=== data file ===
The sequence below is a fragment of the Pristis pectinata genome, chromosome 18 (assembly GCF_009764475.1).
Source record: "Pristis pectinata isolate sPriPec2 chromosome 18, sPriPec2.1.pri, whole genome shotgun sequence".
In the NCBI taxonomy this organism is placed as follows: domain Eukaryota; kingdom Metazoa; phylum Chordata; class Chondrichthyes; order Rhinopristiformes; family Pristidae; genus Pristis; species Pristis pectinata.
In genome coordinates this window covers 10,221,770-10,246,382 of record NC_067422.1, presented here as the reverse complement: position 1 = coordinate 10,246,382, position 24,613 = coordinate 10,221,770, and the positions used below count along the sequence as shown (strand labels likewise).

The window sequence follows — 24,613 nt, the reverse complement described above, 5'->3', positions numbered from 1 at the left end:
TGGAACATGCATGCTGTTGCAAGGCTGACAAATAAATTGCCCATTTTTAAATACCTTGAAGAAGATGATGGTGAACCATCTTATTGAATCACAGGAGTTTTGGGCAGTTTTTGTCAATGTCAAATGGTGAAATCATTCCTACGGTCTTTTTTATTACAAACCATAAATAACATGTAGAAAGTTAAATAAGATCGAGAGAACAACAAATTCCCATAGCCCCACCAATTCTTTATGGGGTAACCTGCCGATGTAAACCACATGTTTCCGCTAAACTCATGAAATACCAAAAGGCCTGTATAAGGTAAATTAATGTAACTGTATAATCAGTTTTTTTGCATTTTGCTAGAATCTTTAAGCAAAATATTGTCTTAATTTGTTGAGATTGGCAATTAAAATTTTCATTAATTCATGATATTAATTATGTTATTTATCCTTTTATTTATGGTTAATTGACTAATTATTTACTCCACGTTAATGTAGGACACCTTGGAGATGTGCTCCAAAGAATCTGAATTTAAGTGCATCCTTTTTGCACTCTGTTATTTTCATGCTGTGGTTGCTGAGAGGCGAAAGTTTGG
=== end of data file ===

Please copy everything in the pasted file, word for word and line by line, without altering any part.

The sequence below is a fragment of the Pristis pectinata genome, chromosome 18 (assembly GCF_009764475.1).
Source record: "Pristis pectinata isolate sPriPec2 chromosome 18, sPriPec2.1.pri, whole genome shotgun sequence".
In the NCBI taxonomy this organism is placed as follows: domain Eukaryota; kingdom Metazoa; phylum Chordata; class Chondrichthyes; order Rhinopristiformes; family Pristidae; genus Pristis; species Pristis pectinata.
In genome coordinates this window covers 10,221,770-10,246,382 of record NC_067422.1, presented here as the reverse complement: position 1 = coordinate 10,246,382, position 24,613 = coordinate 10,221,770, and the positions used below count along the sequence as shown (strand labels likewise).

The window sequence follows — 24,613 nt, the reverse complement described above, 5'->3', positions numbered from 1 at the left end:
TGGAACATGCATGCTGTTGCAAGGCTGACAAATAAATTGCCCATTTTTAAATACCTTGAAGAAGATGATGGTGAACCATCTTATTGAATCACAGGAGTTTTGGGCAGTTTTTGTCAATGTCAAATGGTGAAATCATTCCTACGGTCTTTTTTATTACAAACCATAAATAACATGTAGAAAGTTAAATAAGATCGAGAGAACAACAAATTCCCATAGCCCCACCAATTCTTTATGGGGTAACCTGCCGATGTAAACCACATGTTTCCGCTAAACTCATGAAATACCAAAAGGCCTGTATAAGGTAAATTAATGTAACTGTATAATCAGTTTTTTTGCATTTTGCTAGAATCTTTAAGCAAAATATTGTCTTAATTTGTTGAGATTGGCAATTAAAATTTTCATTAATTCATGATATTAATTATGTTATTTATCCTTTTATTTATGGTTAATTGACTAATTATTTACTCCACGTTAATGTAGGACACCTTGGAGATGTGCTCCAAAGAATCTGAATTTAAGTGCATCCTTTTTGCACTCTGTTATTTTCATGCTGTGGTTGCTGAGAGGCGAAAGTTTGG